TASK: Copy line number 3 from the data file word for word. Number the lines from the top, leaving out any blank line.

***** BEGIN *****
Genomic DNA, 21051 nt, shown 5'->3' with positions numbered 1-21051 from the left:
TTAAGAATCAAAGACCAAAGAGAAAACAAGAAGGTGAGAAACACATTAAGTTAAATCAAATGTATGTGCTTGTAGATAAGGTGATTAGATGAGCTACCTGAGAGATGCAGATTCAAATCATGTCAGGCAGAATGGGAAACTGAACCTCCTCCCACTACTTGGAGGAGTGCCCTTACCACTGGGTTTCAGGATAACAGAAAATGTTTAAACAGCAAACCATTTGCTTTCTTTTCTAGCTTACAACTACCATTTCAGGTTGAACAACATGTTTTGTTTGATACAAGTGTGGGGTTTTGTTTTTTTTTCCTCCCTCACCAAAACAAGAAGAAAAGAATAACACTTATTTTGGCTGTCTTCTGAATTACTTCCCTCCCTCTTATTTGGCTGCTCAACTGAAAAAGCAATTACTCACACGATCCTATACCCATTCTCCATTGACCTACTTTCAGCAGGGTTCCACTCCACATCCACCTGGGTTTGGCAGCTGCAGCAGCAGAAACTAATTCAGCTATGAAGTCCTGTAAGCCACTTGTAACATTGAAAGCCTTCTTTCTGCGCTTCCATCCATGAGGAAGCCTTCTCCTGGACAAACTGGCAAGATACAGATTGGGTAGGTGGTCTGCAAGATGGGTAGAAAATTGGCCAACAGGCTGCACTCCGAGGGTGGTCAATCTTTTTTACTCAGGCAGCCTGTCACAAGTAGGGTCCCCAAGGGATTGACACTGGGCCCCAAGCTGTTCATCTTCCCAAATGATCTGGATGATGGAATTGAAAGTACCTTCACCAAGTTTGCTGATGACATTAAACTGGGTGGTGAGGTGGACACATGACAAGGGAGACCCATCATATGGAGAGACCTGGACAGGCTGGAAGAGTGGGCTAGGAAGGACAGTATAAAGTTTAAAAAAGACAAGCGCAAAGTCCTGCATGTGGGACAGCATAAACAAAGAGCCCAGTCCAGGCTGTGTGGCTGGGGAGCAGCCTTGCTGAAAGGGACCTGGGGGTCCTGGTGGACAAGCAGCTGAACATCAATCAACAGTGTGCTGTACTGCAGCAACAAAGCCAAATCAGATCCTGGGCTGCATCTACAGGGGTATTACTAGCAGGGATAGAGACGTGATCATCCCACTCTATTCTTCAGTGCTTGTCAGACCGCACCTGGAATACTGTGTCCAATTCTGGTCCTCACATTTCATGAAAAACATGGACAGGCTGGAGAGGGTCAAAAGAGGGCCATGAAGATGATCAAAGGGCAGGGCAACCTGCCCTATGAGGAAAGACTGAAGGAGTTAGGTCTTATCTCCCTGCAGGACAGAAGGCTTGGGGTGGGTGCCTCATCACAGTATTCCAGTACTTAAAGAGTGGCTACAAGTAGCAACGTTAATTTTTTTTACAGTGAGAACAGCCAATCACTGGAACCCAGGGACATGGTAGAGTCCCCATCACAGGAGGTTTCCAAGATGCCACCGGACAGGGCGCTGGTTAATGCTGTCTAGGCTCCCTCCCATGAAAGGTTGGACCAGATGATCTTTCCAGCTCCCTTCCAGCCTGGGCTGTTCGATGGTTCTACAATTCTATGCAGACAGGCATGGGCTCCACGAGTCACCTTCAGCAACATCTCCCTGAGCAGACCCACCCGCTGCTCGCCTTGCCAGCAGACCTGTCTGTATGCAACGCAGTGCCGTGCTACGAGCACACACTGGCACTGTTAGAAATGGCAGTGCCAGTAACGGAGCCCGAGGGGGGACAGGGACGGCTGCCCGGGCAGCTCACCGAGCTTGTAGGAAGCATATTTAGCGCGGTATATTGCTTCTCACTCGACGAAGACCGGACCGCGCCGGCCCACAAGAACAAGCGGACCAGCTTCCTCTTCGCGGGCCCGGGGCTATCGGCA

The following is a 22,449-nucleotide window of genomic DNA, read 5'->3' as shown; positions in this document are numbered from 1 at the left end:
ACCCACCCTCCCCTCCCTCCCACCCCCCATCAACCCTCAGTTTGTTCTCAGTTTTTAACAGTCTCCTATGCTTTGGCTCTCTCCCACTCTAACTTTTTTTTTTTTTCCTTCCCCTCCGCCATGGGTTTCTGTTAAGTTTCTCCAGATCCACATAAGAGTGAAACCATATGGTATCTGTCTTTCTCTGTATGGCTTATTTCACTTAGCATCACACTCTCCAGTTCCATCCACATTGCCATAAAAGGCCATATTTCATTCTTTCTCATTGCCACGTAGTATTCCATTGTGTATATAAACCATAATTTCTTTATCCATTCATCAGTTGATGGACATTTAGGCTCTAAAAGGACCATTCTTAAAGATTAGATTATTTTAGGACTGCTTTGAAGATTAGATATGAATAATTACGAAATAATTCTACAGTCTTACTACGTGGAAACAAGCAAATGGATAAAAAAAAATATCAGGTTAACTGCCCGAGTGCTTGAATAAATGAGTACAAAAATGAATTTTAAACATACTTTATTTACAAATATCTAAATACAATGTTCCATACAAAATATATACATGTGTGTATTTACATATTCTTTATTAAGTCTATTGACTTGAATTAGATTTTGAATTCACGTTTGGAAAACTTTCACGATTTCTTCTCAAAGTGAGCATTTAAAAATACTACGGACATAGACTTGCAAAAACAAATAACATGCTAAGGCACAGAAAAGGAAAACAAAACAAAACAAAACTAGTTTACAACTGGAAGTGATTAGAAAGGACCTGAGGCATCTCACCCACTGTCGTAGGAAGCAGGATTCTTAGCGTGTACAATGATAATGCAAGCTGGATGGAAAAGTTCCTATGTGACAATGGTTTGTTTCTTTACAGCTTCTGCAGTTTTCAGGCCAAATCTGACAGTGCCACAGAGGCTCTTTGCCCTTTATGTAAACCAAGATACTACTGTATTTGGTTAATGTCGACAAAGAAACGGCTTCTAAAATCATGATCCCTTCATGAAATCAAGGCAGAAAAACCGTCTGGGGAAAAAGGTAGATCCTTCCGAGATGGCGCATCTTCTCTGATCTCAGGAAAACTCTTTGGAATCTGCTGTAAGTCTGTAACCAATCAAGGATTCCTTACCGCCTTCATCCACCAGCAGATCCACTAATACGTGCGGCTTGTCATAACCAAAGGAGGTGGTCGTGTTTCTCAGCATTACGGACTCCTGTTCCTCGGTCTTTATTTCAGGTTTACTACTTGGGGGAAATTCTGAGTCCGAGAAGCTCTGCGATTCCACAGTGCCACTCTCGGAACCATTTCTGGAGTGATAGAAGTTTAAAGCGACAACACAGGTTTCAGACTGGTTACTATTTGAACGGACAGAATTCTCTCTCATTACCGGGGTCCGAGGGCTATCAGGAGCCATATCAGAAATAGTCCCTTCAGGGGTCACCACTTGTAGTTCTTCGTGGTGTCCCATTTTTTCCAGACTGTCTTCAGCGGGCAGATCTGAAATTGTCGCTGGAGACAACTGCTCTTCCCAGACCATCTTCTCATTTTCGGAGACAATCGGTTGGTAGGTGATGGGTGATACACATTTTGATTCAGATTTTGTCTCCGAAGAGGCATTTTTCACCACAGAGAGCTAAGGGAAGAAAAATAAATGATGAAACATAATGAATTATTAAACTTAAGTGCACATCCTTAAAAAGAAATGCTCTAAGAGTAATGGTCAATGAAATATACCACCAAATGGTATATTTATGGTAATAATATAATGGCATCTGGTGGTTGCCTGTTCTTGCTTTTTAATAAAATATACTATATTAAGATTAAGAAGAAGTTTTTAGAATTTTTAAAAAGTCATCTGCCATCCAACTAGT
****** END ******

The following is a 22,449-nucleotide window of genomic DNA, read 5'->3' as shown; positions in this document are numbered from 1 at the left end: